Excess for Success: Young Chef Earns Wings … at Sea Level

“How do chefs think up such things?” asked my mother over the telephone from England. I’d just told her what

“How do chefs think up such things?” asked my mother over the telephone from England. I’d just told her what I’d had for dinner the previous night at Oceana: skate stuffed with pastrami, trout with kimchee and lily bulbs, and tuna tartare with horseradish sorbet.

“They imagine different tastes and try to put them together,” I said. “But for it to work, they have to know what they’re doing.”

Considering some of the oddball creations I’ve had from young chefs who start experimenting before they’ve even learned how to make a decent sauce, it’s a risky business. But 31-year-old Cornelius Gallagher is like a chef on steroids. At Oceana, he’s not only coming up with some of the wildest combinations I’ve ever seen on a plate, he makes the seafood shine.

Oceana is a staid midtown restaurant owned by the Livanos family (who also own Molyvos), that’s been in business for over a decade in a small building wedged between Madison and Park avenues. The upstairs is decorated like the inside of a sleek yacht, all polished wood, with posters of Holland America and Cunard lines on the paneled walls. Downstairs is white and gray, like the first-class dining room of an ocean liner, decorated with murals of ships on the high seas.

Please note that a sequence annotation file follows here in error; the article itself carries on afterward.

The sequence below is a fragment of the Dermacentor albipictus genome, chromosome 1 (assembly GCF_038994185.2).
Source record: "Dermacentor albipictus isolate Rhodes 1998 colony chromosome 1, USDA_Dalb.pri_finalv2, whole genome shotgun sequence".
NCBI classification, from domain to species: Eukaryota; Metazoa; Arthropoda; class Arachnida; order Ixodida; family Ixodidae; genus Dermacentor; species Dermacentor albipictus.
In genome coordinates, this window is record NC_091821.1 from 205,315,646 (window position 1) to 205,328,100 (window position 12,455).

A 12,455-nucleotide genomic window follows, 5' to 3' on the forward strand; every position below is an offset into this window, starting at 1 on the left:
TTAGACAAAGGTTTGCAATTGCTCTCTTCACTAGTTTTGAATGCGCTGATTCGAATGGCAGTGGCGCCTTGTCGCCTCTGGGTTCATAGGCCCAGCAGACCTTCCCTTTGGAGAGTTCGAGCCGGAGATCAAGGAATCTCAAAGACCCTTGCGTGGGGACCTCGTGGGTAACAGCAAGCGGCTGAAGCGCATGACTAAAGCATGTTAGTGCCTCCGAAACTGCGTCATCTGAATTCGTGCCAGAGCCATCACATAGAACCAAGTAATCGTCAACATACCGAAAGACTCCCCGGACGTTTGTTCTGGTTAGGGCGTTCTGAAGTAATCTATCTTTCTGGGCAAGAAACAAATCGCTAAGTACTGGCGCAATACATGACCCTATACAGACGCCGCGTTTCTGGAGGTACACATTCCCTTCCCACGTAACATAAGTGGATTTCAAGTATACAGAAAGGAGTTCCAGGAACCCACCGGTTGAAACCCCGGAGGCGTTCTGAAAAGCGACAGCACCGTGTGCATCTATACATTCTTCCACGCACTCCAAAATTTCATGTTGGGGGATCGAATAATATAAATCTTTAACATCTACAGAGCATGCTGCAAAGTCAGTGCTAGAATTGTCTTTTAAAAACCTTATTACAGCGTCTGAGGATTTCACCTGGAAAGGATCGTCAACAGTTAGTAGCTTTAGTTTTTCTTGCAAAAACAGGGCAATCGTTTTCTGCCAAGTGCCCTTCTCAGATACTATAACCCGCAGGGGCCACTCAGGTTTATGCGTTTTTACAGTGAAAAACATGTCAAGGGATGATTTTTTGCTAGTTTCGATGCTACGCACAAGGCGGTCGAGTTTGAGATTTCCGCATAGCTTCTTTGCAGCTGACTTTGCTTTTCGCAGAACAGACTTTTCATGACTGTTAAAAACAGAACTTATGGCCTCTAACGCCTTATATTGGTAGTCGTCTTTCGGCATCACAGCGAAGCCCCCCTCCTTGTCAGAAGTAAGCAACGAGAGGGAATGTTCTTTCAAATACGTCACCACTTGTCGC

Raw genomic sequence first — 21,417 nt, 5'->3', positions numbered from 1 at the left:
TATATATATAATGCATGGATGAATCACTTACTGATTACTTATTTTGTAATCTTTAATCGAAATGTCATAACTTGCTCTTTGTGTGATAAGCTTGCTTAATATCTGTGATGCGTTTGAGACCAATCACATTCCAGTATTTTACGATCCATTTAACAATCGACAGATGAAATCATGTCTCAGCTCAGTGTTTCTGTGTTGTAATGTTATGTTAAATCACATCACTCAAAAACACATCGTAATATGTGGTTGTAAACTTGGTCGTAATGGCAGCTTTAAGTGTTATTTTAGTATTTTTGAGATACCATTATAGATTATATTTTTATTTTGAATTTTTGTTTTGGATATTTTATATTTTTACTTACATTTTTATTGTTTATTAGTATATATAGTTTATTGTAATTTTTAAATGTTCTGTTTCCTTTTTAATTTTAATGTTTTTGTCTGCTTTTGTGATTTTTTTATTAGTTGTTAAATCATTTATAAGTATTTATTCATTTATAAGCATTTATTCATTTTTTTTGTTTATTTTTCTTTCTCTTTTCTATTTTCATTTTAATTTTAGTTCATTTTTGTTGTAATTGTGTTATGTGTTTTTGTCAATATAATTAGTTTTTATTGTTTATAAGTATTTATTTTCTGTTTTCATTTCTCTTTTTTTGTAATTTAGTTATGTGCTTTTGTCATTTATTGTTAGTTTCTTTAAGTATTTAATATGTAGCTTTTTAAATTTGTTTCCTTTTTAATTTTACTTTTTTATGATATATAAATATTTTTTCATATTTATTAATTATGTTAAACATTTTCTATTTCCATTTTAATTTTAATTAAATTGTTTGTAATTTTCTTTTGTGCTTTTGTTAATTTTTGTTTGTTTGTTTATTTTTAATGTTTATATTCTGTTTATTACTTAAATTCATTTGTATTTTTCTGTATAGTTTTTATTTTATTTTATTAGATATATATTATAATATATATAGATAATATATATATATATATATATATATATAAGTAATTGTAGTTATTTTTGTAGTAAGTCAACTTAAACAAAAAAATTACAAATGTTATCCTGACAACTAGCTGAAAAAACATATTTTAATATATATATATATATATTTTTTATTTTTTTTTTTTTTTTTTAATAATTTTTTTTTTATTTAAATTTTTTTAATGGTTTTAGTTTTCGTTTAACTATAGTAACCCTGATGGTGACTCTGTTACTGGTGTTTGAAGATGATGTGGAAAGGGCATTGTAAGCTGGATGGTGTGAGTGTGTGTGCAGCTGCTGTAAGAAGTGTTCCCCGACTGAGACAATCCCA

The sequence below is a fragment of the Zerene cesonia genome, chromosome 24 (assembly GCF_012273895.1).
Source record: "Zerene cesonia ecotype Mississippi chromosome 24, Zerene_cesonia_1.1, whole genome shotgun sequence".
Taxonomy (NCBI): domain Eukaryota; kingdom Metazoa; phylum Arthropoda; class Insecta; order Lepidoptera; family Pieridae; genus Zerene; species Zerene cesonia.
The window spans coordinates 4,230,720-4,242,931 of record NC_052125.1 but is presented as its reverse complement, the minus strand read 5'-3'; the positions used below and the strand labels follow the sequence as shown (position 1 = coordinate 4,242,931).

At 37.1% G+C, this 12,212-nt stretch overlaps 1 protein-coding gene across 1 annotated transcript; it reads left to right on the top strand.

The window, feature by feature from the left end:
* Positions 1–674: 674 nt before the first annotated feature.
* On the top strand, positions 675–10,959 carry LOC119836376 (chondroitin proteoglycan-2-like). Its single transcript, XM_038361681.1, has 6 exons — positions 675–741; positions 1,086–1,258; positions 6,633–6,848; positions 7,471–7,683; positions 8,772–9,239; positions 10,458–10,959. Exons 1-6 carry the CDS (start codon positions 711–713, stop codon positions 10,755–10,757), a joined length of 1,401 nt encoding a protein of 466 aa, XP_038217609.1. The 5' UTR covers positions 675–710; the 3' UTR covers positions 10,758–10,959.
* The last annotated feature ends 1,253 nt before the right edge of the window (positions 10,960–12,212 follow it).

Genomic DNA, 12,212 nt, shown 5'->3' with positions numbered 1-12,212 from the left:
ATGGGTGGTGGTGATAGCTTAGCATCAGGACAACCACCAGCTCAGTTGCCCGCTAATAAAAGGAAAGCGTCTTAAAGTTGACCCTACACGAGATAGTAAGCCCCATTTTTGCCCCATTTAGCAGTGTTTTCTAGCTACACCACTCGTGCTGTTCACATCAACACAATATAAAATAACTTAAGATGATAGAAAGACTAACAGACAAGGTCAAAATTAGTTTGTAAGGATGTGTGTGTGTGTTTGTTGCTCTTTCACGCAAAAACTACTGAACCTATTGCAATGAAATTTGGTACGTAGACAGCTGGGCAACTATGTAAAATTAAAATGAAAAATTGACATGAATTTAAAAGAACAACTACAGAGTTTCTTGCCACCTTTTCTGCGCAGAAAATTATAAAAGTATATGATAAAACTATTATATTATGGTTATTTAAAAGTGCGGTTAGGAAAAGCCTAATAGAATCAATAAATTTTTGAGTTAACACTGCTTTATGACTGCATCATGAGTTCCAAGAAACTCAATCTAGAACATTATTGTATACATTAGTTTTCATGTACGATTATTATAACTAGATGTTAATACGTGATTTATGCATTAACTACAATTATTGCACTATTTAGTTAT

In the fall of 2002, Mr. Gallagher took over after the departure of Rick Moonen, who was chef here for years but left to open RM further uptown. Mr. Gallagher has worked in the kitchens of Lespinasse, Daniel and Peacock Alley and has also done stints with Marc Meneau in France and at El Bulli in Spain. He has a solid grounding in classic technique, and his ideas, which come from all over the globe, are inspired.

“I want a dish to taste good, to be something I could eat over and over again, like rustic Italian cooking,” he said over the telephone.

Trout with kimchee, however, sounds like something to try only once, just to prove to the rest of the table how gastronomically tough you are (like ordering chicken feet in Chinatown). But I could eat Mr. Gallagher’s trout (Canadian steelhead) over and over again: The pink fish is slowly poached in olive oil with slices of ginger and lemongrass, leaving its flesh the texture of silk. The kimchee is not the gut-walloping stuff I’ve tasted in Korean restaurants, but delicate and lightly spiced. Lotus nuts and lily bulbs add texture, and the sauce is a thick coulis made with edamame soybeans.

The reuben sandwich at Katz’s Delicatessen on the Lower East Side was the inspiration for Mr. Gallagher’s skate stuffed with pastrami. He folds the skate over the pastrami, roasts it and sets it on a chiffonade of cabbage cooked in chicken bouillon, toasted walnuts and crisp slices of smoked bacon. It’s topped with mustard-Devonshire cream, the richness cut by a sauce made with huckleberry vinegar and fresh huckleberries.